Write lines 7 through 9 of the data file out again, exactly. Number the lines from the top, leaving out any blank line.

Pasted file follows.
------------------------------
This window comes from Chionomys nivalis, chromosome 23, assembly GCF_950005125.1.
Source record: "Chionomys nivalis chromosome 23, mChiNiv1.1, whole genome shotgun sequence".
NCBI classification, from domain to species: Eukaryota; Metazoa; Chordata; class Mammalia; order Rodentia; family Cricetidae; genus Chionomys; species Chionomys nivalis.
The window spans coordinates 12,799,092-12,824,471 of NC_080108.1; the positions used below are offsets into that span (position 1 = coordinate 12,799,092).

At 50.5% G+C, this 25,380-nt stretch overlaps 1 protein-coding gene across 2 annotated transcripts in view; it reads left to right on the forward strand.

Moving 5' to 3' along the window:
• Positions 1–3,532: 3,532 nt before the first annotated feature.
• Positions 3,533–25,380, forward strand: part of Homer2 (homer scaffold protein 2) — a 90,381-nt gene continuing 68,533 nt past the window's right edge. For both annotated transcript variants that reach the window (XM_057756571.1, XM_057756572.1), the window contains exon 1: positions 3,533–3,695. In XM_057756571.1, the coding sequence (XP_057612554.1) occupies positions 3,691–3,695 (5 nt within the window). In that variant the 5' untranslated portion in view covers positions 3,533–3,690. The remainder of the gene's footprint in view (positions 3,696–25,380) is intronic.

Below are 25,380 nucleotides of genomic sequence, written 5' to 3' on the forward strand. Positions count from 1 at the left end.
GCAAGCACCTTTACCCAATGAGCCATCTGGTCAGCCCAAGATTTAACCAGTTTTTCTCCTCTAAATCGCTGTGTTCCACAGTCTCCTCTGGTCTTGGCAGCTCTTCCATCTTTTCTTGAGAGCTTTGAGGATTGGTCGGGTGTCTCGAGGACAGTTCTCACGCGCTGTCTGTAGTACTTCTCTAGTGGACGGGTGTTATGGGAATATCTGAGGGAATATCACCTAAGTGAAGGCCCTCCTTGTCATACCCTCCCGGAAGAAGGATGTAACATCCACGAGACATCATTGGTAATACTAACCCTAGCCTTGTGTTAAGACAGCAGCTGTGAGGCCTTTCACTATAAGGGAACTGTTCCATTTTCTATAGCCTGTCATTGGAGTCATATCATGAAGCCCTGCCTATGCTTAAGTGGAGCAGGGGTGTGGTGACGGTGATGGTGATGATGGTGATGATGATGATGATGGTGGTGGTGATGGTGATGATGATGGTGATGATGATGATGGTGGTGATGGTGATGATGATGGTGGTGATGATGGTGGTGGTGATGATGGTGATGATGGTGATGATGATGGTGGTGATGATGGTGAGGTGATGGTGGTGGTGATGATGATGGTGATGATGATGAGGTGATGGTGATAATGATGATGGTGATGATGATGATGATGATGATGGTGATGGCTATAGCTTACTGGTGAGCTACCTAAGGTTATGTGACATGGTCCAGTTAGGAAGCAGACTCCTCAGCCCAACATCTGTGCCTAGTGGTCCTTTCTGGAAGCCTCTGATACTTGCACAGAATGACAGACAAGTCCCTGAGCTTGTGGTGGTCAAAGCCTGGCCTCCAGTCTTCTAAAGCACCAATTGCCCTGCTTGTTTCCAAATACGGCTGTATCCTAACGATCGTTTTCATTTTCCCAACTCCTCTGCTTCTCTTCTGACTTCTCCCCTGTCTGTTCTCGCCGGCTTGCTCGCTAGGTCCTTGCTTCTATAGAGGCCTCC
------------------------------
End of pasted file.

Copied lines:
• Positions 1–3,532: 3,532 nt before the first annotated feature.
• Positions 3,533–25,380, forward strand: part of Homer2 (homer scaffold protein 2) — a 90,381-nt gene continuing 68,533 nt past the window's right edge. For both annotated transcript variants that reach the window (XM_057756571.1, XM_057756572.1), the window contains exon 1: positions 3,533–3,695. In XM_057756571.1, the coding sequence (XP_057612554.1) occupies positions 3,691–3,695 (5 nt within the window). In that variant the 5' untranslated portion in view covers positions 3,533–3,690. The remainder of the gene's footprint in view (positions 3,696–25,380) is intronic.

Below are 25,380 nucleotides of genomic sequence, written 5' to 3' on the forward strand. Positions count from 1 at the left end.